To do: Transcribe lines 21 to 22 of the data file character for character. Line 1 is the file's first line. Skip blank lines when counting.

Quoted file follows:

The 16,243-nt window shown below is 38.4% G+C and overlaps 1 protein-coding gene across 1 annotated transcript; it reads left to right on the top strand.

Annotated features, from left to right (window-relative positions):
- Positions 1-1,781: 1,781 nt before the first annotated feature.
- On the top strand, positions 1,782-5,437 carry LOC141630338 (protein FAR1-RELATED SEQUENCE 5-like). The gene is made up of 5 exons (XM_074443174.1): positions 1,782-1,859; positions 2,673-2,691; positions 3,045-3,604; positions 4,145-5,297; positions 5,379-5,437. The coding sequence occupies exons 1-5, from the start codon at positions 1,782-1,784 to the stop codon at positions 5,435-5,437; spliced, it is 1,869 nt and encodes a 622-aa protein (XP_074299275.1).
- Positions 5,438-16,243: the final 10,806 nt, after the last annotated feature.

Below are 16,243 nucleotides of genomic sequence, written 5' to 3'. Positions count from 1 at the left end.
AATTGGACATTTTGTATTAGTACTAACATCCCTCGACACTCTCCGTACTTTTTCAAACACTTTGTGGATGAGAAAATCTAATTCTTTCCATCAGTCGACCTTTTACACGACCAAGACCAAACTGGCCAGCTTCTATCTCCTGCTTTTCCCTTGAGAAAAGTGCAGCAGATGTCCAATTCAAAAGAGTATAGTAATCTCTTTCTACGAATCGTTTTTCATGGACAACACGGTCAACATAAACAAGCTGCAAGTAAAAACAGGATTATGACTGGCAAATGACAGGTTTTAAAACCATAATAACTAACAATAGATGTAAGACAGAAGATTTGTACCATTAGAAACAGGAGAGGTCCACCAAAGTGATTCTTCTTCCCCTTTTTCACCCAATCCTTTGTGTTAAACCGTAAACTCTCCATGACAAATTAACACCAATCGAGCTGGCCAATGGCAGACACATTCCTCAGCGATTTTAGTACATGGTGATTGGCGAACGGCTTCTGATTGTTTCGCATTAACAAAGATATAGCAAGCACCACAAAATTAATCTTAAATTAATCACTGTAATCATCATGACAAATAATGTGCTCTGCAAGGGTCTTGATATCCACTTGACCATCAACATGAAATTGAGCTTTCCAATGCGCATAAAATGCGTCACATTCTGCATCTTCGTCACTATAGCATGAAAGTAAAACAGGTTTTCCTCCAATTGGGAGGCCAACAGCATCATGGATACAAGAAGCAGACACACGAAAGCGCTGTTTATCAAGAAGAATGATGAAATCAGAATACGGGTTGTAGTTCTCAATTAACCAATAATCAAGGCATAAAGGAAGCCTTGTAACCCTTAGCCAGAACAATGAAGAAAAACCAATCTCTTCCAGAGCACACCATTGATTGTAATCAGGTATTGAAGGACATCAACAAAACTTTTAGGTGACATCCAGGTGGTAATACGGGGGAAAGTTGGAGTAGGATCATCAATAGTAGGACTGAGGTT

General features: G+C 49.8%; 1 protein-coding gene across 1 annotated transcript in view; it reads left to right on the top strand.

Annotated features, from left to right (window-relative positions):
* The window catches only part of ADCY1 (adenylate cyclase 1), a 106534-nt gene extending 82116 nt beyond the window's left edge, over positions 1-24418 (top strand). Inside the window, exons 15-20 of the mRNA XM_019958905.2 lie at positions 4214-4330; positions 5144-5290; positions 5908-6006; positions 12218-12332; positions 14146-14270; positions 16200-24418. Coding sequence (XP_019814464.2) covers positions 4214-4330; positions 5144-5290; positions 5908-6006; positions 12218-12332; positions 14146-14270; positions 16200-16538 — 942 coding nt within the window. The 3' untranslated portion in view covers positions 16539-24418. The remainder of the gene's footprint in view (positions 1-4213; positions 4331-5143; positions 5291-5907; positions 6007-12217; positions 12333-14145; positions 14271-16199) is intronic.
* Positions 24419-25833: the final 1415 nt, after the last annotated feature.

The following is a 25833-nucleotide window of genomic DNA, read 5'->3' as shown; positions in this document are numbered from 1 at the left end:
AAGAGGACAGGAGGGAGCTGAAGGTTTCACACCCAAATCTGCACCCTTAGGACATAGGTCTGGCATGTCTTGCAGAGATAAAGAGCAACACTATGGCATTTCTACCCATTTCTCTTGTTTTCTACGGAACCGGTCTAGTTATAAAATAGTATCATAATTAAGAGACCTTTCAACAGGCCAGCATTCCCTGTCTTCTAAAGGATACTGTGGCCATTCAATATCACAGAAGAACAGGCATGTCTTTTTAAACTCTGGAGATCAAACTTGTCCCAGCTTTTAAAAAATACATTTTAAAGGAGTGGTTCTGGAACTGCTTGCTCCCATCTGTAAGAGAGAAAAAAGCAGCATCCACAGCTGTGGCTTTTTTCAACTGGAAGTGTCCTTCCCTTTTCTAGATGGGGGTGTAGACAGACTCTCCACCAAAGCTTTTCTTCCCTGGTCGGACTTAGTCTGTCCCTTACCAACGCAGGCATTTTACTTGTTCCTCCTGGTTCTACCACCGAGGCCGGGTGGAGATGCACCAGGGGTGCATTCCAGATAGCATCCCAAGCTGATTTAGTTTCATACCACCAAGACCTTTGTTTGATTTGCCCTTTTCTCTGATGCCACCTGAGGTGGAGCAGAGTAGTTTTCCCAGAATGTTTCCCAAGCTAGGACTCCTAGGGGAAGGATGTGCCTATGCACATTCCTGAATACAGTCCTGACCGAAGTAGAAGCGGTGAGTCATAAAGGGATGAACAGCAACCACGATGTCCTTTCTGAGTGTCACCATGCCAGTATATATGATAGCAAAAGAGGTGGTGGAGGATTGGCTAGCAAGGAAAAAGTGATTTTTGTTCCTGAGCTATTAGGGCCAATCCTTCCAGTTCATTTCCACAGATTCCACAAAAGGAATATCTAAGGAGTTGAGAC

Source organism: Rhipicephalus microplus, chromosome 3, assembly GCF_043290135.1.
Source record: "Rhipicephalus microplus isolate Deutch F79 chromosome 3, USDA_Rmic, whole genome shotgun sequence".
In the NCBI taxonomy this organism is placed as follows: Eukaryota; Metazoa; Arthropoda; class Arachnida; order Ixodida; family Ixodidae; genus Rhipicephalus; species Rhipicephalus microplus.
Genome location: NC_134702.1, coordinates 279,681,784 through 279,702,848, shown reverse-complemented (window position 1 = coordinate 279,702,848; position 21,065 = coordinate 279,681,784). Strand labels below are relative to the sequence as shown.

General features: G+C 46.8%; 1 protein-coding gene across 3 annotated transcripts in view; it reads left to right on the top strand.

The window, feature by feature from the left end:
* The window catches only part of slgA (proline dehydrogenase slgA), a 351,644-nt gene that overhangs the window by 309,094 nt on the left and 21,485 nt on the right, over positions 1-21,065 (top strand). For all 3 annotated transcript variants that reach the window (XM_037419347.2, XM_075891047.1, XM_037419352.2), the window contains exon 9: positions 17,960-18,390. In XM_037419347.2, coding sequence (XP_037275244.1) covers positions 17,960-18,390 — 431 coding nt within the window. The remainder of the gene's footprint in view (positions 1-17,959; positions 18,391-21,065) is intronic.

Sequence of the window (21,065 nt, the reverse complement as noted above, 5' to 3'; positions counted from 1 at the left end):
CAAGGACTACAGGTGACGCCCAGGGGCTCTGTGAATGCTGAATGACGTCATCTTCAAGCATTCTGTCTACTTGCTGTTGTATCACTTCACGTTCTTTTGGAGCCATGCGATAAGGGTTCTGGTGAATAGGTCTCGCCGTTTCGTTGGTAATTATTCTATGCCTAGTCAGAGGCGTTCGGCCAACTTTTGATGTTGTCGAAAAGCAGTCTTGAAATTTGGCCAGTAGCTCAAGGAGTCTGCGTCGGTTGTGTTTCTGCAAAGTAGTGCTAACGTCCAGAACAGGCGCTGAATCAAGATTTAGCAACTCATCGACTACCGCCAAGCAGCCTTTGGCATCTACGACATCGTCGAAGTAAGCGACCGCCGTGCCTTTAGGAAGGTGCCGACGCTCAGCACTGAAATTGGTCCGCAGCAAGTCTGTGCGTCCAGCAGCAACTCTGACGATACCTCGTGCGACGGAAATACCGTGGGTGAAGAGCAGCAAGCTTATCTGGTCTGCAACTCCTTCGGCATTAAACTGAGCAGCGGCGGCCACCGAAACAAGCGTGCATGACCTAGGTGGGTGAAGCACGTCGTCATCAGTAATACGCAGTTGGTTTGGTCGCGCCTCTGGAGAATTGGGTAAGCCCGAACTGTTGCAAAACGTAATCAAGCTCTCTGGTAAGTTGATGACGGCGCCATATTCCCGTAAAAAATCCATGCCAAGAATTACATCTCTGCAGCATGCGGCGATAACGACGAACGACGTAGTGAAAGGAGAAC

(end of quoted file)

Sequence of the window (21,065 nt, the reverse complement as noted above, 5' to 3'; positions counted from 1 at the left end):
CAAGGACTACAGGTGACGCCCAGGGGCTCTGTGAATGCTGAATGACGTCATCTTCAAGCATTCTGTCTACTTGCTGTTGTATCACTTCACGTTCTTTTGGAGCCATGCGATAAGGGTTCTGGTGAATAGGTCTCGCCGTTTCGTTGGTAATTATTCTATGCCTAGTCAGAGGCGTTCGGCCAACTTTTGATGTTGTCGAAAAGCAGTCTTGAAATTTGGCCAGTAGCTCAAGGAGTCTGCGTCGGTTGTGTTTCTGCAAAGTAGTGCTAACGTCCAGAACAGGCGCTGAATCAAGATTTAGCAACTCATCGACTACCGCCAAGCAGCCTTTGGCATCTACGACATCGTCGAAGTAAGCGACCGCCGTGCCTTTAGGAAGGTGCCGACGCTCAGCACTGAAATTGGTCCGCAGCAAGTCTGTGCGTCCAGCAGCAACTCTGACGATACCTCGTGCGACGGAAATACCGTGGGTGAAGAGCAGCAAGCTTATCTGGTCTGCAACTCCTTCGGCATTAAACTGAGCAGCGGCGGCCACCGAAACAAGCGTGCATGACCTAGGTGGGTGAAGCACGTCGTCATCAGTAATACGCAGTTGGTTTGGTCGCGCCTCTGGAGAATTGGGTAAGCCCGAACTGTTGCAAAACGTAATCAAGCTCTCTGGTAAGTTGATGACGGCGCCATATTCCCGTAAAAAATCCATGCCAAGAATTACATCTCTGCAGCATGCGGCGATAACGACGAACGACGTAGTGAAAGGAGAAC